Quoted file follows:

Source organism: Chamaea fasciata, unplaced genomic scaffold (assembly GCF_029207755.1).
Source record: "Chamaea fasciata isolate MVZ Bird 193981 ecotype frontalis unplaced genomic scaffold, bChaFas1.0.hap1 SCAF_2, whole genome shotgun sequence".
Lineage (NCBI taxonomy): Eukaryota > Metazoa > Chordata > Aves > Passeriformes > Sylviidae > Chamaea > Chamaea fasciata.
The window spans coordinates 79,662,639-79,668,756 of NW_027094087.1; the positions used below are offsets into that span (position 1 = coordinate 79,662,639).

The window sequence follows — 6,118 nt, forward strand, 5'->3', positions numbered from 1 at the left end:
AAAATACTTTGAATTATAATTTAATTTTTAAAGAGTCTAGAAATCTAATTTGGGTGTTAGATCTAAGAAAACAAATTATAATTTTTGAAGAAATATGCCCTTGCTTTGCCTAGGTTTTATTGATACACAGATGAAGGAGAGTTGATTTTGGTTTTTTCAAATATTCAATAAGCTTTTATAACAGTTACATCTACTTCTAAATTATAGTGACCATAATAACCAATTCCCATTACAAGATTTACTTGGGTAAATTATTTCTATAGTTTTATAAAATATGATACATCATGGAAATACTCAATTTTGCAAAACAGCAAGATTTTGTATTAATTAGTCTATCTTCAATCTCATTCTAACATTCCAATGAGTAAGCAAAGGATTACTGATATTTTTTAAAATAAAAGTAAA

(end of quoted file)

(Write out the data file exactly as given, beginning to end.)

Source organism: Chamaea fasciata, unplaced genomic scaffold (assembly GCF_029207755.1).
Source record: "Chamaea fasciata isolate MVZ Bird 193981 ecotype frontalis unplaced genomic scaffold, bChaFas1.0.hap1 SCAF_2, whole genome shotgun sequence".
Lineage (NCBI taxonomy): Eukaryota > Metazoa > Chordata > Aves > Passeriformes > Sylviidae > Chamaea > Chamaea fasciata.
The window spans coordinates 79,662,639-79,668,756 of NW_027094087.1; the positions used below are offsets into that span (position 1 = coordinate 79,662,639).

The window sequence follows — 6,118 nt, forward strand, 5'->3', positions numbered from 1 at the left end:
AAAATACTTTGAATTATAATTTAATTTTTAAAGAGTCTAGAAATCTAATTTGGGTGTTAGATCTAAGAAAACAAATTATAATTTTTGAAGAAATATGCCCTTGCTTTGCCTAGGTTTTATTGATACACAGATGAAGGAGAGTTGATTTTGGTTTTTTCAAATATTCAATAAGCTTTTATAACAGTTACATCTACTTCTAAATTATAGTGACCATAATAACCAATTCCCATTACAAGATTTACTTGGGTAAATTATTTCTATAGTTTTATAAAATATGATACATCATGGAAATACTCAATTTTGCAAAACAGCAAGATTTTGTATTAATTAGTCTATCTTCAATCTCATTCTAACATTCCAATGAGTAAGCAAAGGATTACTGATATTTTTTAAAATAAAAGTAAA